Home / Volley / Local Football / “I will do whatever it takes—within the rules—to win!” One on one with St Benedict’s Keon Boney

“I will do whatever it takes—within the rules—to win!” One on one with St Benedict’s Keon Boney

“During that 90 minutes [on the field] is the only time you would get or see the most emotions out of me. I hate to lose, and I will give my best to win. I will do whatever it takes—as long as it’s within the [rules] of the game—to win.”

St Benedict’s College Upper Six Form student Keon Boney, the only child to his parents, is used to giving extra. A Manzanilla resident, he wakes up at 3am every morning to journey to Curepe with his father. From there, he takes a taxi to his school in San Fernando.

On the football field, Boney, the St Benedict’s team captain, puts the work in as well. His 10 league goals in 2018 was the second highest tally in the Premier Division—behind only Kesean St Rose’s 13 items for St Augustine Secondary—and helped his school to fifth place.

Boney sat down to speak One on One with Wired868:

Photo: St Benedict’s College attacker Keon Boney keeps his eyes on the ball during SSFL Premier Division action against St Anthony’s College at Westmoorings on 29 October 2018.
(Copyright Allan V Crane/CA-Images/Wired868)

What is your date of birth? 

3 February 2000

What is your home town?

Manzanilla

Seeing that you reside in Manzanilla, what inspired you to go all the way to San Fernando to St Benedict’s College? 

I used to attend Manzanilla Secondary and the coach I played under there was the assistant coach at St Benedict’s College. He saw my talent and potential and influenced me to go to St Benedict’s as it is somewhere he saw I can fully explore my potential.

What would be success for you as a player?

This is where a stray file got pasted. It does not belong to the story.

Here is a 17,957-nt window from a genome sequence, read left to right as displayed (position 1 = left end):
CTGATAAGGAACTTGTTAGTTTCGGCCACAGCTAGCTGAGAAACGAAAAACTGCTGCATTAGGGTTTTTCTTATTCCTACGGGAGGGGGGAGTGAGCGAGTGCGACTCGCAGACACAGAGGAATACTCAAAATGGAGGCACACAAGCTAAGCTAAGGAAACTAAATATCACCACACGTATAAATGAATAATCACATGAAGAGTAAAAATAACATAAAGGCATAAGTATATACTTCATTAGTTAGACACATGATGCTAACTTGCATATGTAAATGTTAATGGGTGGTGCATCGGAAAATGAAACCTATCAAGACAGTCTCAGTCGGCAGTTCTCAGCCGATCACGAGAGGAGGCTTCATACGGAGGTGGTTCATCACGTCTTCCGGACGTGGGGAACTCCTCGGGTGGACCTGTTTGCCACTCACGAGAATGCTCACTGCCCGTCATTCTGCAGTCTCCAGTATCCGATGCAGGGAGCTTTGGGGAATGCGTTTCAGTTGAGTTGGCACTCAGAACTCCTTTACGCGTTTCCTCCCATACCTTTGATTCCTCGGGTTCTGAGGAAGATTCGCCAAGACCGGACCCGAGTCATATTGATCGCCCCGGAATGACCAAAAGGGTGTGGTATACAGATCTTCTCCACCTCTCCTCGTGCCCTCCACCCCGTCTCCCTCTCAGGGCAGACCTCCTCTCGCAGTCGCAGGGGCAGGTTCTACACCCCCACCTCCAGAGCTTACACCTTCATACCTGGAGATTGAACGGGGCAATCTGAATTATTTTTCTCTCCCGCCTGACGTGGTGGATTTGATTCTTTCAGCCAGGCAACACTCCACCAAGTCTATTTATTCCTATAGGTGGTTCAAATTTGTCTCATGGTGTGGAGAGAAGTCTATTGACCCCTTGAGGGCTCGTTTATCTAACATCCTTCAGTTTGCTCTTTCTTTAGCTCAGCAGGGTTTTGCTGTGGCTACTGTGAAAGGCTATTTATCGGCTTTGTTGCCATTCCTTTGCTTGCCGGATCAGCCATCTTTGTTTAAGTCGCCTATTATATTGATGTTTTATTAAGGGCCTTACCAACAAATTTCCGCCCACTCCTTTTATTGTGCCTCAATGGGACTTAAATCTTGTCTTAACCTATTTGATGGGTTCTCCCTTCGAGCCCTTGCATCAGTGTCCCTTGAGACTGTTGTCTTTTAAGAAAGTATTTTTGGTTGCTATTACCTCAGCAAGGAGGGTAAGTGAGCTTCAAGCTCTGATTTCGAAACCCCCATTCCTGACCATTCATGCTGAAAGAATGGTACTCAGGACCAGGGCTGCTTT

Success for me as a player would be making the Trinidad and Tobago National Senior Team before the age of 20. It is something I want to accomplish. But mainly, I want to attend college as I put schooling first.

After I finish school, I would like to play outside of the country—in Europe, preferably with Manchester United.

Photo: St Benedict’s College midfielder Keon Boney drives an effort towards goal during Coca Cola Intercol South Zone quarterfinal action against La Romaine Secondary at the Mannie Ramjohn Stadium on 10 November 2017.
(Courtesy Sean Morrison/Wired868)

How would you describe yourself as person?

I am a very quiet person. I am humble and like to smile a lot. I like positive vibes, so I keep positive people around me. I do not attend parties, it is my personal choice.

Who were your most important coach(es) and why?

Hmmm…Actually there are four coaches who were very influential in my football career thus far. While growing up, we had a community team that played in community games. Richard Bocage was my first coach who helped me from as early as six years old with my weaknesses. He still coaches me up to now.

Charles Pollard was my coach from ages 10 to 14. He helped to strengthen my weaker areas in that I am now able to kick with my left foot. He also built up my confidence.

Coach Kevin Jeffrey coached me from age 14-16. He mainly focused on my technique, like my passing, dribbling and shooting as well as my positioning.

Coach Reynold Carrington coaches me at present together with coach Bocage. Coach Carrington believed in me, and pushed me further. Something about his leadership style inspires me to do better. I could never score a free kick before; I used to try a lot of stuff, looking at YouTube videos. Now I am able to do so.

I will say my current coach has had the most impact on pushing me and motivating me.

Photo: Point Fortin Civic and St Benedict’s College coach Reynold Carrington.
(Courtesy Wired868)

What makes you stand out as a player?

My work ethic. Again, I do not like to lose, so if I have to sprint twenty times around here to there—(he points to either end of the field)—to win, I will do it without hesitating.

What separates you from the rest of players?

I am not saying that other players cannot do the same but what I think makes me stand out is my fitness level and shooting technique.